He also seemed very proud that he had bested the police and bragged about his confrontations with the police where he would cite their own codes back to them and thumb his nose at the fact that he hadn’t technically broken any laws so they couldn’t ever land any charges that stuck.
Then we go back to his house. He pulls out a bottle of vodka. I decline. I’ve never had a host offer me more than a beer. This guy’s now offered me alcohol on three different occasions. It’s a Monday night. Why all this alcohol? He drinks several shots and we play a game of chess.
During chess I start to get a really strange vibe from him and I’m not sure if he’s hitting on me or what. He asked me if “I had any safety issues on the trip.” Something like that, it was worded really strangely and raised my hackles.
I told him about the random guy who flagged me down near Seattle. That was the guy who said, “looks like you’re on a long journey, I have a motel room close by if you want to take a shower.” Of course I declined that offer as it was super weird offer. So now my host’s response was “hah I probably wouldn’t even be able to get a full erection after biking because of the way the seat rubs your frenulum(sp?).” Wtf. Why is that his response to my story. Why was that even on his mind at all when he heard my story?
I get up rather late because I was up in the night talking to Jillian. I want to see some of the city so by the time I get out of bed I want to get out the door. I’d considered leaving but after sleeping I started to second-guess myself. Maybe I was making it up. Maybe I misread the guy. Plus it was just easier to stay there then find somewhere else in the city.
I go upstairs, he’s working from home, I greet him and fill up my water and put on my shoes. He comes over and asks if I want to eat any lunch or dinner and I decline. Said I’m good I’ll eat in the city and probably see you tonight. Very reasonable right? Just because he’s hosting me doesn’t mean I have to spend all day with him… right?
At this point I don’t sense that anything is amiss.
I spend the day in the city and get some buffet for dinner. Come home. He is sitting IN THE DARK at his computer. All the lights off in his house. Weird.
I make some small convo with him and go to my room because at this point I don’t have much interest in hanging out with him more. The night before was strange and he’s just not that interesting of a person.
Went to bed. Nothing further.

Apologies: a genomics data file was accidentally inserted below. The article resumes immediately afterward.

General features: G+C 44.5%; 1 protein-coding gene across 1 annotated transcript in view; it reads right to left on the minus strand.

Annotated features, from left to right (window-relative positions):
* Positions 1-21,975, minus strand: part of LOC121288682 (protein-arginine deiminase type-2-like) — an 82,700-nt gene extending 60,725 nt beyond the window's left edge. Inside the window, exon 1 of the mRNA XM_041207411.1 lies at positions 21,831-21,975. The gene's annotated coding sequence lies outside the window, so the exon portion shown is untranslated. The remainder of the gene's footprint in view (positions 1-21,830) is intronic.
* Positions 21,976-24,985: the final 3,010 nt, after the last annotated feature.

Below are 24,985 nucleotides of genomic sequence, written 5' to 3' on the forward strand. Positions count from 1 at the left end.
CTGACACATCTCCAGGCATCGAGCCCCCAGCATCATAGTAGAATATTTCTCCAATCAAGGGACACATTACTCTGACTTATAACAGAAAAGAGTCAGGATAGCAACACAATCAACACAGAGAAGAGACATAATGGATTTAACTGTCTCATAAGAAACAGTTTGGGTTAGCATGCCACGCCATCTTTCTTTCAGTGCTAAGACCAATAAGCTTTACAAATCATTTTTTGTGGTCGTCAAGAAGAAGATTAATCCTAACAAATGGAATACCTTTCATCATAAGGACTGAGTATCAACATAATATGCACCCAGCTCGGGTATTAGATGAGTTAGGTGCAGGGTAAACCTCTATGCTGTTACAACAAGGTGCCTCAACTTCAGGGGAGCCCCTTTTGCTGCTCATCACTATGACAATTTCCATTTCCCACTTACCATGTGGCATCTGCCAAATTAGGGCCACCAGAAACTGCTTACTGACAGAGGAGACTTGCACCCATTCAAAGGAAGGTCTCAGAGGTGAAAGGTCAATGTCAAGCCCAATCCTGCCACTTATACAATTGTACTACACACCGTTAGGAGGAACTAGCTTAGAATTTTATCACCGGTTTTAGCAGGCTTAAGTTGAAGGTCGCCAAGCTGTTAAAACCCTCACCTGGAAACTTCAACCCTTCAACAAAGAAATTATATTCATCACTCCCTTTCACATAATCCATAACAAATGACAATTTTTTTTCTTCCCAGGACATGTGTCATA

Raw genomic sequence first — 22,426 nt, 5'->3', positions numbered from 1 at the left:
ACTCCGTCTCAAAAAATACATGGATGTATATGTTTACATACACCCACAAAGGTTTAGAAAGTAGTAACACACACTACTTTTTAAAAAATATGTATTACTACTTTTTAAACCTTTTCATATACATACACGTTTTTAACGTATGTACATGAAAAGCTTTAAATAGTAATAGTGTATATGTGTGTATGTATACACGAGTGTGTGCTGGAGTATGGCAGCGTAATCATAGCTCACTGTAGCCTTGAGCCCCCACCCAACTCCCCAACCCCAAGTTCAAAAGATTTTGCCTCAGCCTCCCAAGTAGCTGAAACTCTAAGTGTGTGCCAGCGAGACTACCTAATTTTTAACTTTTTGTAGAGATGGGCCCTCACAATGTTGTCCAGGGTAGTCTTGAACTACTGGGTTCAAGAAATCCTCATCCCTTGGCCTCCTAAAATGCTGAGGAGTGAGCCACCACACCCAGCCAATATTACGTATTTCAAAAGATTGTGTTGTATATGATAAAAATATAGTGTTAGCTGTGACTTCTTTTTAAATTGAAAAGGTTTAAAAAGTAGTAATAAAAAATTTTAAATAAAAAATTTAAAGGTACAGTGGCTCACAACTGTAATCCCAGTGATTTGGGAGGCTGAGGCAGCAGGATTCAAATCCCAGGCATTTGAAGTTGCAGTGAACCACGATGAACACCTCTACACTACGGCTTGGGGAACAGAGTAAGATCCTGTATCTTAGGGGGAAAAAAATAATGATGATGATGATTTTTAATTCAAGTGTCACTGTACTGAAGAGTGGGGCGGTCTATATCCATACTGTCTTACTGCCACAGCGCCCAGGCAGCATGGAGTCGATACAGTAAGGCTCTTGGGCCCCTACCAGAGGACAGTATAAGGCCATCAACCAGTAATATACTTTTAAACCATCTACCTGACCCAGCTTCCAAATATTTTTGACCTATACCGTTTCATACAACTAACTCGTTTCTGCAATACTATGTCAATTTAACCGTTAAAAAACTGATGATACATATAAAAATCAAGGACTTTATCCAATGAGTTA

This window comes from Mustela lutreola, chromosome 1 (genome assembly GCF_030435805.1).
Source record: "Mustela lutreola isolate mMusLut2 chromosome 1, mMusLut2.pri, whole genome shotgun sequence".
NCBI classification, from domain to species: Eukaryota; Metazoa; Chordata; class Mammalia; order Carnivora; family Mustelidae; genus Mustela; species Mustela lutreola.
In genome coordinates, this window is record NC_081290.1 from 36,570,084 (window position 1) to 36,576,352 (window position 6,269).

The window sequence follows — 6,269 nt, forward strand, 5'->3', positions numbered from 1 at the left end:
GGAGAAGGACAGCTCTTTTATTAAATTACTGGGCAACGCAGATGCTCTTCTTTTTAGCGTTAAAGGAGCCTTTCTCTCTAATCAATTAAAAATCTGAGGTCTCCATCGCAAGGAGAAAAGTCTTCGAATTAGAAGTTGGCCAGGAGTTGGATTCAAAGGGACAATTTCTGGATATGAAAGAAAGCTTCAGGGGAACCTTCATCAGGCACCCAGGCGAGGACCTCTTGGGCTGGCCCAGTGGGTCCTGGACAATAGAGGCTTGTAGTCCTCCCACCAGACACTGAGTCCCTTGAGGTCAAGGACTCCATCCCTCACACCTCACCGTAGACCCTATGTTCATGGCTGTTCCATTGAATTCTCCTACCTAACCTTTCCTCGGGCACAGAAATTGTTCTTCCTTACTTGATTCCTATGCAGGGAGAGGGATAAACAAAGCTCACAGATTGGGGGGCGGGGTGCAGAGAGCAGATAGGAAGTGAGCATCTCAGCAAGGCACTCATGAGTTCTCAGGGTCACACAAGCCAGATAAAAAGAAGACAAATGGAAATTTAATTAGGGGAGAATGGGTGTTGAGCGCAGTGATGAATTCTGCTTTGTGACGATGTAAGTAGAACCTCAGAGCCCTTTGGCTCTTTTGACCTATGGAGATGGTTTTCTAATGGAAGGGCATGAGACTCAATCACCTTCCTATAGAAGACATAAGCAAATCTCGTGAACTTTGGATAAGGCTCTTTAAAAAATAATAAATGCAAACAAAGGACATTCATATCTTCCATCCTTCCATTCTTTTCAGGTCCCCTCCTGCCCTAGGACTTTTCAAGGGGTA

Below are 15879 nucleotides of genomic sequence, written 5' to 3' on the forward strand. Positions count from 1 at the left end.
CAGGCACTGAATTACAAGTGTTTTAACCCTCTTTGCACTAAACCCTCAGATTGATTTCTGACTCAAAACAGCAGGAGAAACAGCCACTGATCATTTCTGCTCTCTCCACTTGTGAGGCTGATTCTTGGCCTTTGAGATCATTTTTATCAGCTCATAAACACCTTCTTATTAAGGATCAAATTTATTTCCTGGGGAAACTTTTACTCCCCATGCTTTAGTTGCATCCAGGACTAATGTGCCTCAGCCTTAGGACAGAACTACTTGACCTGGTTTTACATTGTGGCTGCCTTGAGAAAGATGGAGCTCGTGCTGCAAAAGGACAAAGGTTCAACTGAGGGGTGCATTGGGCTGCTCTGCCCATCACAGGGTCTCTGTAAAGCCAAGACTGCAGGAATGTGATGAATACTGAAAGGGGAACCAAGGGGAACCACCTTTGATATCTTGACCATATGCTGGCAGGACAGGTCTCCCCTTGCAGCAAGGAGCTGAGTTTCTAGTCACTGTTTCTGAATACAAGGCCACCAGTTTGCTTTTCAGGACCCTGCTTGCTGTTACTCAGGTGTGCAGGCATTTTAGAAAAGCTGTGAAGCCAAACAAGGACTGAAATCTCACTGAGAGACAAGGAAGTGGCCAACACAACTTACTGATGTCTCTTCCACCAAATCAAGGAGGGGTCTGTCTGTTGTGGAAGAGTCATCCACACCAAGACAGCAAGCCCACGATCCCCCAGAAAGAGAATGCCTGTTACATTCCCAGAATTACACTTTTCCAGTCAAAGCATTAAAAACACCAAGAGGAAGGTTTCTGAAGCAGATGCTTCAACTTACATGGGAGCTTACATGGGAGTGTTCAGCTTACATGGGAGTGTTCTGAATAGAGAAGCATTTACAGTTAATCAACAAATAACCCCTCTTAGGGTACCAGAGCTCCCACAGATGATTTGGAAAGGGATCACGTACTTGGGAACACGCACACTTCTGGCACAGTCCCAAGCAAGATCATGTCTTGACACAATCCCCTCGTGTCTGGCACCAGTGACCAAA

The Next Morning
I get up, pack my stuff, and head upstairs. When I get upstairs he says “have a seat and let’s talk.”
Okay, weird, but whatever maybe he just wants to chat about the trip before I head out.
Then he starts interrogating me:
- “Have you ever hosted?”
- “Tell me, why do you think that I host?”
- “Do you think I’ve had a good hosting experience?”
Wtf. Obviously at this point I sense that the answer he expects to the last question is not a yes.
I say something like “I don’t know.”
Then he goes on with more interrogation style weird Socratic questions:
- “Have you read the warmshowers website or forums? Do you know what the purpose of the site is?”
- “Do you understand that its purpose is for cultural exchange?”
- “Do you think I got much out of these two days?”
On and on like this.
He then finally gets to his point: “Yesterday you blew out of here. Just filled your water bottle and was gone and I had to chase you down to talk to you(he didn’t, I was just putting on my shoes, it’s not like I was going to leave the house without telling him where I was going or what my plans were, but he did literally follow me into the room as soon as I came upstairs). I didn’t know what to think. Did I do something to offend you? But no I knew I didn’t say anything to offend you.”
He went on to say that essentially I hadn’t held up my end of the bargain as a guest. That he expected me to have spent more time with him the day before. That my actions wasn’t what warmshowers was about.
Cycling Community Response
The response from the cycling community was unanimous. They agreed that this guy was a total creep and staying with a person on Warm Showers in no way obligates me to spend loads of time with a host outside of the general niceties when you meet a stranger and those niceties were more than covered because I spent my first evening in Vancouver with him.
Does he have a big freezer in the garage?
Seriously though, he’s deranged. Don’t feel bad about it. I’ve had WS guests who barely said more than “what’s the wifi password?” You had a whole date with him. If he’s that lonely he should consider joining a Meetup.
Leave an accurate review. -Mr_Wasabi on Reddit
My experience is that some cultural exchange is possible, and great if it happens, but absolutely not required from either party. In fact, my impression of WS was that you can accept whatever hospitality is offered, but don’t expect more than a roof to sleep under.